Monday 13 August 2012

Defence. It's All About The Marking.

Imagine a goal scoring opportunity 12 yards from goal and dead centre, in other words on the penalty spot. What's the likelihood that the attempt will be converted ? Naturally the answer will depend on a variety of factors. An actual penalty will carry a greater chance of being converted than will a header from a corner in a congested area. In the former situation defenders are totally absent and the striker has an unimpeded shot at goal, success rates will be in excess of 70%. In the latter the presence of a large number of defenders, with one probably assigned marking duties on the chance taker will make converting the opportunity much more difficult. Shooting is likely to be more hurried, less accurate and potent, there's also the added possibility that the subsequent attempt will be blocked before it even reaches the keeper and success rates will drop considerably towards 1 in 20 levels.

In previous posts I've looked at how the position on the pitch from where a goal attempt originates has a significant bearing on the likely success of that attempt. Wider and further quickly reduces conversion rates and headers quickly lose out to shots as we retreat from the six yard box. However, we haven't yet attempted to incorporated the impact of defensive bodies around the striker and between the ball and the goal.

Collecting information detailing the amount of bodies in close proximity to a goal scoring attempt is a hugely labour intensive exercise requiring the use of video analysis. However, we can use a reasonable proxy by looking at the situation from which a chance originates. Set plays such as corners and free kicks where the ball is played into the box rather than being fired directly at goal are likely to see players most tightly marked. Chances created from open play will afford attacking players the opportunity to find more space and separation because of the more fluid nature of the move and a much less compressed area of play compared to a corner. Finally, counter attacks where opponents have committed players to the attacking third of the field gives the countering team the best opening to provide a final pass to a colleague enjoying time and space to shoot at goal.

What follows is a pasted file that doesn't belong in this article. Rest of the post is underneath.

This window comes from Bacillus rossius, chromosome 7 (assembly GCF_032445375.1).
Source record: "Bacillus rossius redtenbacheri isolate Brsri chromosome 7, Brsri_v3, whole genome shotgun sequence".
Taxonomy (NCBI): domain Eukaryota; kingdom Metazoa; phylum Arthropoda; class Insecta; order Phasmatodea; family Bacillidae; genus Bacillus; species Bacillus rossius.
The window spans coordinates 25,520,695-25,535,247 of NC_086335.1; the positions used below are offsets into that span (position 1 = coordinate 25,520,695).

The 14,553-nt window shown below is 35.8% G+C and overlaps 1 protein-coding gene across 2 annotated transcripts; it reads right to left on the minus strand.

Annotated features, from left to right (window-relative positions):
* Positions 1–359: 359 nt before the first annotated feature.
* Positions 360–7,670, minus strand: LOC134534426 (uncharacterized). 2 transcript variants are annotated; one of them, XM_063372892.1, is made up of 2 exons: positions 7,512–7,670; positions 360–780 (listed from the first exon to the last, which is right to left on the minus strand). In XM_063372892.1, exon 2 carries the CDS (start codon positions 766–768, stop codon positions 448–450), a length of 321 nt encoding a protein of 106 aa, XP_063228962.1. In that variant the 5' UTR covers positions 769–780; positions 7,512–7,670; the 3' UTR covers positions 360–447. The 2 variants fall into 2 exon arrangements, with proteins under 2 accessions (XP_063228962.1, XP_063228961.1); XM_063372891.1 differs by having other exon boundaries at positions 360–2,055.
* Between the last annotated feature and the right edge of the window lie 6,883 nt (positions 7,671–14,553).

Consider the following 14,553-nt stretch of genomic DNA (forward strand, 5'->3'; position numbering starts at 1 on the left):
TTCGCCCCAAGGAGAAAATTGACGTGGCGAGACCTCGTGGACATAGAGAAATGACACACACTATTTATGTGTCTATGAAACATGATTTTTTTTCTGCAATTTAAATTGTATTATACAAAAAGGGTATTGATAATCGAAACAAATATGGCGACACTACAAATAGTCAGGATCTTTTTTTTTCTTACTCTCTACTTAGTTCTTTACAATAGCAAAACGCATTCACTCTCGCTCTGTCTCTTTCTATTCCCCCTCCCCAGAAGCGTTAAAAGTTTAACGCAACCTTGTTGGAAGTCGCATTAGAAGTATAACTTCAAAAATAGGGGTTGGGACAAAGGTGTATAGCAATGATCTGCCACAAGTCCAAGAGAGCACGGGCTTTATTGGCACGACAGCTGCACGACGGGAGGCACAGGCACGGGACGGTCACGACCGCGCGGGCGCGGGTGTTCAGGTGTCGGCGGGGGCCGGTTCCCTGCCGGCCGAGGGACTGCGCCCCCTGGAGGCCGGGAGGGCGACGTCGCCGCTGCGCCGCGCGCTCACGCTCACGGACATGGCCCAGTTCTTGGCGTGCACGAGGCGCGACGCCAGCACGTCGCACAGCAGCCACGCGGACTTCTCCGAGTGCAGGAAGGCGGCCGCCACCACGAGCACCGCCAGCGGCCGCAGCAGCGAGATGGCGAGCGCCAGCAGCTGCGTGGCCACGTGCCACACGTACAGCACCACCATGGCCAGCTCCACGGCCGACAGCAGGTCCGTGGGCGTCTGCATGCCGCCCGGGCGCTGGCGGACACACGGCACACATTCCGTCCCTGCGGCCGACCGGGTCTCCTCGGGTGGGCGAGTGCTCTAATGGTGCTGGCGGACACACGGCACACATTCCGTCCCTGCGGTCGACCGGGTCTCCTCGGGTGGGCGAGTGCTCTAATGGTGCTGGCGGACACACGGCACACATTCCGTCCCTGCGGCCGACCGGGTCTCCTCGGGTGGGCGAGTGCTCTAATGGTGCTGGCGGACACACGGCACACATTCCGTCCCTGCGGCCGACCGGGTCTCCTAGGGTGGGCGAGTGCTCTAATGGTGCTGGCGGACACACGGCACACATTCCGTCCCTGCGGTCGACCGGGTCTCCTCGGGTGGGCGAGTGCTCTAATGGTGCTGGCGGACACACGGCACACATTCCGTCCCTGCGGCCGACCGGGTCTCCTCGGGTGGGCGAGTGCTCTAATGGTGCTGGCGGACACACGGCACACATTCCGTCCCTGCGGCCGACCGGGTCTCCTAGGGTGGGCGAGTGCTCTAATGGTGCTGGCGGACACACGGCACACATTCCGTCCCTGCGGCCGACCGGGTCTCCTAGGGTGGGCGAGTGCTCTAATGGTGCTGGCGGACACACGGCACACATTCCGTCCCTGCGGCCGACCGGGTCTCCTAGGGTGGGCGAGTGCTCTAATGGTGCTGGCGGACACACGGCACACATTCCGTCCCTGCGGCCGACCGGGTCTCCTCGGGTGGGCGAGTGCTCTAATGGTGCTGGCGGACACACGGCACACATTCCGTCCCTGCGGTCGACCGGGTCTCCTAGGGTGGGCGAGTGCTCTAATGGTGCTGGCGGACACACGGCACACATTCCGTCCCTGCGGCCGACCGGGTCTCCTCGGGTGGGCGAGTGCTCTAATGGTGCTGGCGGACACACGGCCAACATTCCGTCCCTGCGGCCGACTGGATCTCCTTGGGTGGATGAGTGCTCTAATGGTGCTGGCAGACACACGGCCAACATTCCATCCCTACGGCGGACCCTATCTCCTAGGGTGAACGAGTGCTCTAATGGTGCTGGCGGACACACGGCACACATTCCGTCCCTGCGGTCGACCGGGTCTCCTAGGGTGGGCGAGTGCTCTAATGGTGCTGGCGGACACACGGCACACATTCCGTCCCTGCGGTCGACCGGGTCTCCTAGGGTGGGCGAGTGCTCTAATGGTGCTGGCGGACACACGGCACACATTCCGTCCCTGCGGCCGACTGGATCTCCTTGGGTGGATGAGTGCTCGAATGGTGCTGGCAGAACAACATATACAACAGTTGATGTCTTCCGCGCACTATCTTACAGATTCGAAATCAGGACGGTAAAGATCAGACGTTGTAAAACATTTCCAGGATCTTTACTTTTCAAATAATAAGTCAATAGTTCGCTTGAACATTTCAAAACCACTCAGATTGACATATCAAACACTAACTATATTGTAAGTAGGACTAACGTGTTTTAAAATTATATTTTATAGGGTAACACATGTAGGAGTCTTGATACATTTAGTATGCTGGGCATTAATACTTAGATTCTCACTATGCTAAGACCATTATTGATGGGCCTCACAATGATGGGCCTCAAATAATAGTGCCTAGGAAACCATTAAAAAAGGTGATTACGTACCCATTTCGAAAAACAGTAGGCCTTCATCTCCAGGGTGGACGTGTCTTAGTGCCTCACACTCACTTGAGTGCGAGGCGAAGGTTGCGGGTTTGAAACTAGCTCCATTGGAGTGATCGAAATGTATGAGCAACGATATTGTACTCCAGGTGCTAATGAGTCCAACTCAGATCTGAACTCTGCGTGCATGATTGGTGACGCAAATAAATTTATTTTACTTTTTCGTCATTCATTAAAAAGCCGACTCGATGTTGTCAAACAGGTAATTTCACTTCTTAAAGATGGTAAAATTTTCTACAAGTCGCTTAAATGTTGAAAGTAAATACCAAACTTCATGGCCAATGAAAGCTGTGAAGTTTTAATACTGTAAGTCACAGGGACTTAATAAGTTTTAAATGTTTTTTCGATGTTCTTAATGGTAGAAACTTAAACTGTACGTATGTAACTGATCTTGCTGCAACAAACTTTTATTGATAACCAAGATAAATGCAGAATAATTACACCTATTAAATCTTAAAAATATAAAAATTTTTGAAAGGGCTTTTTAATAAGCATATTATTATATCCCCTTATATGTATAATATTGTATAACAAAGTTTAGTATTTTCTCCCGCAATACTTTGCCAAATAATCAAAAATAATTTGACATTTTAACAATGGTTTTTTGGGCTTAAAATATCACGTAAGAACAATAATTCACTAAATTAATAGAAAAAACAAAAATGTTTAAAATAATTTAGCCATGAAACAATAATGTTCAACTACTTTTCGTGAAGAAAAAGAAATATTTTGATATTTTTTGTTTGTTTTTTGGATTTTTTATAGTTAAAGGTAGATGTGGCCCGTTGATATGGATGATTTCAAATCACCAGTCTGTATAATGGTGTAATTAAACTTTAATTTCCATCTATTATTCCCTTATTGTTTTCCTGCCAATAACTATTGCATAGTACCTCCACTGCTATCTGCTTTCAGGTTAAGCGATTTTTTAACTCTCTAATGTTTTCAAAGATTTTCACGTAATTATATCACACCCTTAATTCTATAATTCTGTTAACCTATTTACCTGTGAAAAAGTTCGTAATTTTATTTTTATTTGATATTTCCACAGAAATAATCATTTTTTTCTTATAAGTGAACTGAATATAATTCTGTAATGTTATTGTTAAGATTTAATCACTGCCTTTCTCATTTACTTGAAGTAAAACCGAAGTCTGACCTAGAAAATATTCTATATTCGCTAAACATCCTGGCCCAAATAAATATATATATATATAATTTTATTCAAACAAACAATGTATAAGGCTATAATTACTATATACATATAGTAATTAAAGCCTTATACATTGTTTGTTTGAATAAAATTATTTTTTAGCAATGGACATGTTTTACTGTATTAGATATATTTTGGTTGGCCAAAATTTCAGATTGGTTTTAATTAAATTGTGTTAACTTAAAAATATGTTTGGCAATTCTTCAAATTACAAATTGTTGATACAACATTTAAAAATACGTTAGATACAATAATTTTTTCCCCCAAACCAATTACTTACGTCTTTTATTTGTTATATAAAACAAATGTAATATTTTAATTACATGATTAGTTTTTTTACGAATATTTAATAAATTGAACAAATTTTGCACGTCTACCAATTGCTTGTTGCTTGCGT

Corner Kick.........All Link Arms.
To measure the impact that tight or loose marking has on the conversion rates of shots taken from various distances and angles, I've used the average overall goal expectancy derived from the full data set and compared the predicted figures to goals scored from actual attempts made in each of the three categories.

Scoring Rates In Various Defensive Situations Compared To Overall Scoring Rate.

Likely Defensive Formation. Actual Goals/Expected Goals.
Tight. 0.65
Normal. 0.96
Stretched. 2.12

Chances created from open play that are likely to be characterized by "normal" levels of marking predominate in the data, so the conversion rates for "tight" and "stretched" defences shouldn't be taken at face value, but the results appear to be as expected.